Genre: Garage punk, emo
Release Date: 29 Jan 2016
Label: Hopeless Records
So it’s pretty crazy because my first exposure to Gloucestershire punks Milk Teeth dates back to 2013 when guitarist and founder of independent record label Nowhere Youth, Christopher Webb, and I were exploring prospects of featuring tracks by False Plaintiff – a band I call home – on a compilation album.
Featured on the sampler as well was “Forty Six” off the outfit’s Smiling Politely EP which was placed right before False Plaintiff’s on the tracklist so naturally, I grew to love their rich and abrasive 90’s grunge/emo sound upon first listen.
Fast forward to 2016, with already two release under their belt, a full-length was not far from reach for the esteemed UK act – and Vile Child is living proof that the buzz the group have been garnering till date is absolutely deserved.
Despite the departure of their vocalist/guitarist and founding member Josh Bannister just three weeks prior to the release of their debut full-length, Milk Teeth demonstrates that the woes of uncertainty are barely an obstacle on their journey to becoming one of the most highly anticipated rockers yet.
Most naysayers may coin the record as a rehash of material from grunge heavyweights like Garbage and Nirvana, but the hasty comparisons become unfounded when the range of diverse themes and musicianship on Vile Child unfolds – plumbing a wide scope of genres and influences and painting their very own blend of ferocious, biting yet convulsively intimate tunes.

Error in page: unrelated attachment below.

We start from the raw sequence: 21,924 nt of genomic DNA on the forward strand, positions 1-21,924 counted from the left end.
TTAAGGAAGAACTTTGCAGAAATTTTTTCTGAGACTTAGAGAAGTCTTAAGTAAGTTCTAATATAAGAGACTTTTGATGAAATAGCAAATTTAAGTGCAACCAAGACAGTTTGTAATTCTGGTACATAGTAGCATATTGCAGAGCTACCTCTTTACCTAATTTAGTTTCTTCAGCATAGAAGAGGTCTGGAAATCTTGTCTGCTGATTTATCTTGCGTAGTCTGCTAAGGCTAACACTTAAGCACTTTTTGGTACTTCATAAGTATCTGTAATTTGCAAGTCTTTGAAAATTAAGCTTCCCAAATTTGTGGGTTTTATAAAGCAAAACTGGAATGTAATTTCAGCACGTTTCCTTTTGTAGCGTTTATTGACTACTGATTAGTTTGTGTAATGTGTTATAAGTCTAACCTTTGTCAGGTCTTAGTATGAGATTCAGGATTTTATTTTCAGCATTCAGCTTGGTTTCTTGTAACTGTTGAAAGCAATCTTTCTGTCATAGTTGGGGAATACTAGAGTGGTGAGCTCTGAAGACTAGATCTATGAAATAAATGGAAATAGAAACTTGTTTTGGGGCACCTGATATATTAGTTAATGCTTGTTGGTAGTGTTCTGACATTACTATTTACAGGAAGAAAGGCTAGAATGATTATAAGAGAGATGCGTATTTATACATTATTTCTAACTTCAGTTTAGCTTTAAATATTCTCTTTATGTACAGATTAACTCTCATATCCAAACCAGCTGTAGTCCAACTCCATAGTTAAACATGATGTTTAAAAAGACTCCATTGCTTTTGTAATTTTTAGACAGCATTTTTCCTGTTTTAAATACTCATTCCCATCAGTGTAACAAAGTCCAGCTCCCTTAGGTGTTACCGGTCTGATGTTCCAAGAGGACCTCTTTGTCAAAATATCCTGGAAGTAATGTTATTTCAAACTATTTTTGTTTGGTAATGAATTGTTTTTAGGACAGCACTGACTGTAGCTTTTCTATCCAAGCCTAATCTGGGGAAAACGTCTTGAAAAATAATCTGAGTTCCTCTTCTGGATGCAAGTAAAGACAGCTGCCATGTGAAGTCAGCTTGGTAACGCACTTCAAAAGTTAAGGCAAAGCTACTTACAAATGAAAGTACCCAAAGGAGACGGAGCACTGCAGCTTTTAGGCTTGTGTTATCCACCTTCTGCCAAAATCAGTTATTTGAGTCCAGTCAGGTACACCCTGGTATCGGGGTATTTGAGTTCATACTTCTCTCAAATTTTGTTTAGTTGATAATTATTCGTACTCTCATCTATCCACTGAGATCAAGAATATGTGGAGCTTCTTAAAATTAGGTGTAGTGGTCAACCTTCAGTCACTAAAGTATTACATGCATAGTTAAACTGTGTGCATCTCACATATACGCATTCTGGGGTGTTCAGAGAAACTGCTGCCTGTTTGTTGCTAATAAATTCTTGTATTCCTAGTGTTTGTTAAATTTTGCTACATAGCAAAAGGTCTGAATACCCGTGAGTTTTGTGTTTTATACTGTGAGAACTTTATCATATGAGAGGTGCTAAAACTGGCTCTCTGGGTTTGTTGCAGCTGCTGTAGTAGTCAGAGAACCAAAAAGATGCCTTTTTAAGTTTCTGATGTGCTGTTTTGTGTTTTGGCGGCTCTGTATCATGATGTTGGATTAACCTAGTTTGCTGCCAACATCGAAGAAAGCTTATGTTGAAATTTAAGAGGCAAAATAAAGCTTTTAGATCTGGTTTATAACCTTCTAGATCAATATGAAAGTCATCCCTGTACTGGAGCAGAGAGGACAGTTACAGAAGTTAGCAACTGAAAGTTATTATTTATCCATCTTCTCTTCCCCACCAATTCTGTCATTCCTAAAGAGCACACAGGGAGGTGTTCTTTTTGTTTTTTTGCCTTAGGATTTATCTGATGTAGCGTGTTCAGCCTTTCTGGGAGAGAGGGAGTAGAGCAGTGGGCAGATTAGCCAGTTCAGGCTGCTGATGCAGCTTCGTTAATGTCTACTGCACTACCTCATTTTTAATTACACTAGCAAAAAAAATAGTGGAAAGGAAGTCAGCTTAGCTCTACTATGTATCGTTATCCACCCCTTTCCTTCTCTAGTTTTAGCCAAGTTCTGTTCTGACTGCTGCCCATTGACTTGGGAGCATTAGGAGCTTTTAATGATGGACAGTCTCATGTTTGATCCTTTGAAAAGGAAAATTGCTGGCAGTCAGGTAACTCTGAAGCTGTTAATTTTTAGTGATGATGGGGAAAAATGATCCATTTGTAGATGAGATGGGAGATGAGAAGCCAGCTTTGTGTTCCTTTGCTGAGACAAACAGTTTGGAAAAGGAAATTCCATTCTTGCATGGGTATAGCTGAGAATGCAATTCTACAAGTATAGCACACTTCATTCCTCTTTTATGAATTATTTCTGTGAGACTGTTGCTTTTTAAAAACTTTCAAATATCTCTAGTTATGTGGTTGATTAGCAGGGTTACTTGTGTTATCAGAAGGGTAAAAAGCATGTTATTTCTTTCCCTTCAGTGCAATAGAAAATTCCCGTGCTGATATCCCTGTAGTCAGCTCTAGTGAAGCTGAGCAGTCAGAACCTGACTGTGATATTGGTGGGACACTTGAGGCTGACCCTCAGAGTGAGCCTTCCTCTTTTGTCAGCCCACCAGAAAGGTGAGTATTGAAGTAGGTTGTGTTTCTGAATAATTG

“Brickwork” kicks off the album with traces of Bannister’s mark in the form of killer frenetic cries and quivering spoken word vocals — reminiscent of Reba Meyer’s in American emo/indie rock band Adventures and Jordan Dreyer’s in American post-hardcore quintet La Dispute respectively.
This remarkable and fervently emotive juxtaposition created by Bannister’s frenzied verses and frontwoman/bassist Becky Blomfeld’s contrasting grunge-fuelled arduousness is one that will strike nerves and is apparent in other essential tracks like “Leona” and “Cut You Up”.
To which “Leona” immediately became the top song that sealed the album for me – a track that evidently displayed how effectively the Stroud punk mavericks managed to blend the profound vehemence of post-hardcore with the calm of sweet melancholy to produce a stunning masterpiece.
And fans of fellow UK unit Basement will certainly consider “Driveway Birthday” a certified banger – all thanks to the track’s contagious chorus, accompanied by a series of melodic and mesmerizing guitar lines plus gosh, lyrics that never fail to strike real hard too:
"Happiness lies in a dosage.
You give in so you can function.
How else do you fight when there's no cure?
Moods determined by figures.
Every thought makes me sicker."
Meanwhile, numbers like “Swear Jar (Again)” and “Kabuki” indicate a pace change and exposes listeners to Milk Teeth’s softer and more endearing sides, as well as their extended musical capabilities.
I’m not going to deny it but Vile Child is a record that presents plenty of promise, compelling emotions and a good reason to keep our eyes peeled for more of what Milk Teeth has to graciously offer.
Plus their ability to scale new astounding heights and significantly up their ante since their previous releases is one that will spur a surge of anxious wanting from many.